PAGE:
Dan Boyle: Both Imposters The Same


From top: Nigel Farage and Donald Trump during the 2016 Presidential campaign; Dan Boyle

Oscar Wilde once described fox hunting as the unspeakable in pursuit of the uneatable. A similar literary formula could be used to describe Brexit. The unbearable seeking the unattainable. The ineffable in pursuit of the incoherent. The graceless looking for honour.

In parallel with the Trump presidency, it and Brexit have been the political realities which never could be described in any fiction, nor lampooned through any satire.

These are the campaigns that have shown there are no depths of hate or ignorance that can’t be plumbed to achieve success, at least in the short term.

Neither phenomenon has been a flash in the pan. Each has been building their coalitions over decades. The Trump coalition a natural consequence of years of softening up the required parts of the US electorate using actual Fake News, purveyed largely by Fox News then amplified, however ridiculously, by the likes of Rush Limbaugh, Ann Coulter and Alex Jones.

No conspiracy has been too cracked, no lie too lurid, to plant as many poisonous seeds into the minds of pliable believers.

The final push has been made possible by WikiLeaks, owned by the once liberally loved Julian Assange, who showed himself no different than many in politics, in putting into practice the maxim that Knowledge is Power, to be used against those you dislike most.

Brexit can best be seen as Margaret Thatcher’s revenge. Her acolytes, shamed at the manner of her disposal, took up her torch striving to stretch her dogmatism to previously undreamt levels. They became John Major’s ‘bastards’ almost scuppering the Maastricht Treaty.

Their failure saw shadow Tories exert external pressure on the party. James Goldsmith, ironically elected as a MEP in France, set up the Referendum Party, ploughing £20million of his money into the venture.

The 1997 British general election was the party’s chosen field in combat. Goldsmith stood against the risible Tory Minister, David Mellor, who lost the seat despite and not because of the intervention.

The Labour landslide meant the Referendum Party’s 2.5% of the national vote had no effect on the national result. Goldsmith died a number of months later. Many who followed his cause drifted into the then nascent UKIP.

Through a succession of European Elections UKIP won 3 seats in 1999; 12 in 2004; 13 in 2009; before becoming the largest UK political party represented in the European Parliament with 24 seats in 2014. This was followed by a number of Tory defectors winning by elections to give the party its first House of Commons seats.

This led Tory Prime Minister, David Cameron, to recklessly promise a referendum in his party’s 2015 general election manifesto.

When held in 2016 that appalling campaign, without any kind of independent oversight, produced the result we continue to live with. Cameron could have reneged, he could have even delayed, and the result would have been so different.

Peak UKIP had already been reached. The party has had four different leaders since the nefarious Nigel Farage stood down in 2016. Its 24 MEPs have been reduced to 7.

Three new political parties have been established in its wake, including the it does what it says on the tin ‘Brexit’ party set up by Farage. One of its former MEPs now claims to represent the re-incarnated Social Democratic party.

Logic doesn’t come into it. While these are the historical facts of how Brexit thinking came into being, and has since steeply declined, they are far from the only factors as to why Brexit exists.

Liberal hubris has also been instrumental. Progress can never progress if too many get left behind. It’s clear with the advent of both Trump and Brexit many have been discarded by what was before.

Brexit isn’t inevitable but it is becoming increasingly unlikely it can be reversed. Maybe the UK needs to live through the inherent contradictions of Brexit before sense and logic returns. We shouldn’t be paying for their mistakes though.

Dan Boyle is a former Green Party TD and Senator. He is running in the local elections in Cork in May  for the Greren Party.  His column appears here every Thursday. Follow Dan on Twitter: @sendboyle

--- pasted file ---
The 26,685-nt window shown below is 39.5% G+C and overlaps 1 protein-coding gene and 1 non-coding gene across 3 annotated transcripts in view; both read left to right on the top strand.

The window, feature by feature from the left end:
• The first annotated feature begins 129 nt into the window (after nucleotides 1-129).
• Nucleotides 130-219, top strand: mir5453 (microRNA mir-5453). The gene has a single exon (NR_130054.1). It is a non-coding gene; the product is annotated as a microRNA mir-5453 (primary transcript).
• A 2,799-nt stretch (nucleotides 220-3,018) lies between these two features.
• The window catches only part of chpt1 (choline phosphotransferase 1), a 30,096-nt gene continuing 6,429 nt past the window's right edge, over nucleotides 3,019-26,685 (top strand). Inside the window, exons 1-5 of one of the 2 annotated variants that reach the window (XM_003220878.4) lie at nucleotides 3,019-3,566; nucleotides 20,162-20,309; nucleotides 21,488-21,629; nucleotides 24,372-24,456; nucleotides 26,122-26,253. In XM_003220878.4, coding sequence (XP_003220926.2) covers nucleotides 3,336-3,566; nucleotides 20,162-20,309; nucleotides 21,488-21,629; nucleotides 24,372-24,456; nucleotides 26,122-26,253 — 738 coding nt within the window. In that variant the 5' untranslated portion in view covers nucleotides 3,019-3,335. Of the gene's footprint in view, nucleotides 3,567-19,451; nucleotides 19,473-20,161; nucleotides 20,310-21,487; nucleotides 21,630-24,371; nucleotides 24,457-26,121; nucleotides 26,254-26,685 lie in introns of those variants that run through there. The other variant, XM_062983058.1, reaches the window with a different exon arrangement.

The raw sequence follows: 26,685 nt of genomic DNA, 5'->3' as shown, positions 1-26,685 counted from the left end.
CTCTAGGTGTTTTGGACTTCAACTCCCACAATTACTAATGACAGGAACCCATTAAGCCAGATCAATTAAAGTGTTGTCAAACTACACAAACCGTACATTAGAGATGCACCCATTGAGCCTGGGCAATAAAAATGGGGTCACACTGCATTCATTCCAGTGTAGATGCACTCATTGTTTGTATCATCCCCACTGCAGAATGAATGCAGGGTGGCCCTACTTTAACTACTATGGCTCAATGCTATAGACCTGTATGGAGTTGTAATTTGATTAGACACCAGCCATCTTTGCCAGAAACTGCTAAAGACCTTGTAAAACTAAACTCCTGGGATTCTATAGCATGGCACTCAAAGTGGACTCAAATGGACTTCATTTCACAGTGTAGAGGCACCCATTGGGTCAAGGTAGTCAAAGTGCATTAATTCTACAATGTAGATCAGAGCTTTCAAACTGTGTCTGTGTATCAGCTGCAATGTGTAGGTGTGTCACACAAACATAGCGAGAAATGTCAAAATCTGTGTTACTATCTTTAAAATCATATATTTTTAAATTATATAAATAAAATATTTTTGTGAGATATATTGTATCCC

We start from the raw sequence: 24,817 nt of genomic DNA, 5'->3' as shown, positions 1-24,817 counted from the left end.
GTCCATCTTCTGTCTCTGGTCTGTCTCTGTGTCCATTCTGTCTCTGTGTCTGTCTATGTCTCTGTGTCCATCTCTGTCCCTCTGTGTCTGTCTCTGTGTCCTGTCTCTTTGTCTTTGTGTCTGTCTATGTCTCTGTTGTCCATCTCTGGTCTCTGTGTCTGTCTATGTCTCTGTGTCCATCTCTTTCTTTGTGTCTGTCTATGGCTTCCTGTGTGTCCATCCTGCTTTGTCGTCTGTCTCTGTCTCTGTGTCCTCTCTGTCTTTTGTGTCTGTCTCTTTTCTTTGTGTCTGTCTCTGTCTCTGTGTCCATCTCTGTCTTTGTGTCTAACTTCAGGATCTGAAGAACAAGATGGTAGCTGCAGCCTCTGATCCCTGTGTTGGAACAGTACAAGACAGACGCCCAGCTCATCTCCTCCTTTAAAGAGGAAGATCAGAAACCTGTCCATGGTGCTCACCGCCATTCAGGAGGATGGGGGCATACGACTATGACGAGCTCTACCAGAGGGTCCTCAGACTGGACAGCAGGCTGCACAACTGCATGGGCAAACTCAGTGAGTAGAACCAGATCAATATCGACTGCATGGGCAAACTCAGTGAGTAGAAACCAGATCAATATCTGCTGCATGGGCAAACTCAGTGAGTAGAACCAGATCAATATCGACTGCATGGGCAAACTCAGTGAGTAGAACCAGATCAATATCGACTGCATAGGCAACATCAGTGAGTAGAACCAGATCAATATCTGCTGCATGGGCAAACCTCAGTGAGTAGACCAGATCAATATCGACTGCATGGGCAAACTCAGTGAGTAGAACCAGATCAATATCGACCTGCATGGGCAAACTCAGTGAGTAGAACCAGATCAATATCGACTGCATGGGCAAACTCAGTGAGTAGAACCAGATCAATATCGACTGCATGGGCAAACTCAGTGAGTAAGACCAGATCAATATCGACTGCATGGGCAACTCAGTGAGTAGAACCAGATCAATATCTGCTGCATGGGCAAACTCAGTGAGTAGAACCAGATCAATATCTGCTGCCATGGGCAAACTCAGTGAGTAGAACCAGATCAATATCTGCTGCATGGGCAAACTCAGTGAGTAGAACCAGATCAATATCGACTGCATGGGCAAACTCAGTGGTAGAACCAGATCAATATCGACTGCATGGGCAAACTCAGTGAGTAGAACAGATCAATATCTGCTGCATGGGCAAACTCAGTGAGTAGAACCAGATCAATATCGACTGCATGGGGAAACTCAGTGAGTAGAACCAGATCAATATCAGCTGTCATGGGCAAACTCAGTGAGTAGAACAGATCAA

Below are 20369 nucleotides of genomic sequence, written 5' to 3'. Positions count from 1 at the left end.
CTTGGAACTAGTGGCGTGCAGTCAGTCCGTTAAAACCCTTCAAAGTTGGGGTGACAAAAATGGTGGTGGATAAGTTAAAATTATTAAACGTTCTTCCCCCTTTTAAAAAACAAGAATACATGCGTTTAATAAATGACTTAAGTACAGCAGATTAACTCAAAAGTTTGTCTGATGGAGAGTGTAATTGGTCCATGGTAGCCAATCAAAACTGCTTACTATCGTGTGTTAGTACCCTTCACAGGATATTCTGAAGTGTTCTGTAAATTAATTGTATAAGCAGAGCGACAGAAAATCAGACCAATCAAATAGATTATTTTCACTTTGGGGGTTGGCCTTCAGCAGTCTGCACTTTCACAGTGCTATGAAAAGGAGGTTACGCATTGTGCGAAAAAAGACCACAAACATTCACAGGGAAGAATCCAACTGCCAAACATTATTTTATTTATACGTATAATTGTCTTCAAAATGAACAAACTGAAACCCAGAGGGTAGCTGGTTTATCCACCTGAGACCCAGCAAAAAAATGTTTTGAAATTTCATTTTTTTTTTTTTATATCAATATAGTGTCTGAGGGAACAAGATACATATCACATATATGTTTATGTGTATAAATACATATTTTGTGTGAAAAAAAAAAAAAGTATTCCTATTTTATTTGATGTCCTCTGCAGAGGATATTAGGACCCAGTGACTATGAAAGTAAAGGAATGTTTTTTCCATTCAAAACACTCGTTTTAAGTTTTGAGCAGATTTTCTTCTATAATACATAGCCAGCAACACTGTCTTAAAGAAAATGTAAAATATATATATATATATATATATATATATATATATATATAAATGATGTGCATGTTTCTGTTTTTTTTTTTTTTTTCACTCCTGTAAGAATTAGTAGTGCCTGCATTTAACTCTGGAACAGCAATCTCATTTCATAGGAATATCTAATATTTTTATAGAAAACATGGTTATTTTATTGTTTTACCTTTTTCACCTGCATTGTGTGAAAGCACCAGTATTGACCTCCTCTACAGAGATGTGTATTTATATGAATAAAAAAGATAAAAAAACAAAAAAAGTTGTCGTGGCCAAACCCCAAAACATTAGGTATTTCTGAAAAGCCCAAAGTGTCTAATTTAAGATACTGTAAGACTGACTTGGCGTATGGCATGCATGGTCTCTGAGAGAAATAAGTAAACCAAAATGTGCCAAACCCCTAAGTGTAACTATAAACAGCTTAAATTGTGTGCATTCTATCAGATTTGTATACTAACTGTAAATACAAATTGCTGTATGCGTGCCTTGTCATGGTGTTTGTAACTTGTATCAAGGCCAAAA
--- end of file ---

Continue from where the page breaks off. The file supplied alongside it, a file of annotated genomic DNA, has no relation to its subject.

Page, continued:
Pic: Getty

Sponsored Link

46 thoughts on “Dan Boyle: Both Imposters The Same

  1. f_lawless

    that’s a really low blow at Julian Assange – to reduce the invaluable service he’s done to expose corruption at the heart of the US political system down to some sort of grudge-bearing escapade. The man has had his back up against the wall for over six years now, trapped by the British; Western establishment baying for his blood; options for him fast running out – and you’re criticising him because he hasn’t been impartial enough?

    1. Hansel

      Assange allowed his organisation to be heavily used and abused by the Russians. The book “The Red Web” is enlightening in this regard. Written by some Russian journalists, it shows how Wikileaks were only too willing to help certain very undesirable characters.
      Snowden also got into bed with the devil, in that regard.

      I would have previously had thought of both as being “the good guys” but after reading that book, I’d say their motivations were unfortunately not always totally pure.

      1. f_lawless

        Could you define “used and abused”? From my understanding Wikileaks has an impeccable track record of only releasing authentic material in all the years its been around. Or can you point out otherwise? It’s been years since the DNC leak and the US authorities have failed to provide any real proof that the servers were hacked. In fact the FBI never even used their authority to forensically examine the servers themselves. Funny that.

        For those ready and willing to dismiss the invaluable service provided by Wikileaks to US public (by releasing details of systemic corruption within their political system) in favour of “Russian meddling” narratives, I would say perhaps you should consider that you’ve been propagandised. ;)

        1. Hansel

          Some people on Wikileaks payroll are in some cases the people on Putin’s payroll.
          You can read about some of it on the Wikileaks wikipedia page, tbh

          High-up employees of Wikileaks prevent anything that harms the Russian Government from leaking and they active collude with fancy bear, cozy bear and other even more powerful teams within the FSB.

          Either the French, German, UK, US and other intelligence agencies and Russian internet freedom activists are ALL simultaneously wrong and the FSB and Wikipedia just happen to align on a massive amount of topics, or perhaps they have a point.

          1. bisted

            …wow…you seem to know your stuff Hansel…remind us again…who was it tapped Frau Merkel’s phone?

          2. Hansel

            Bisted, I can’t seem to reply to you directly, but I’d suspect it was probably the CIA/NSA/another horrendously nefarious US “security” agency.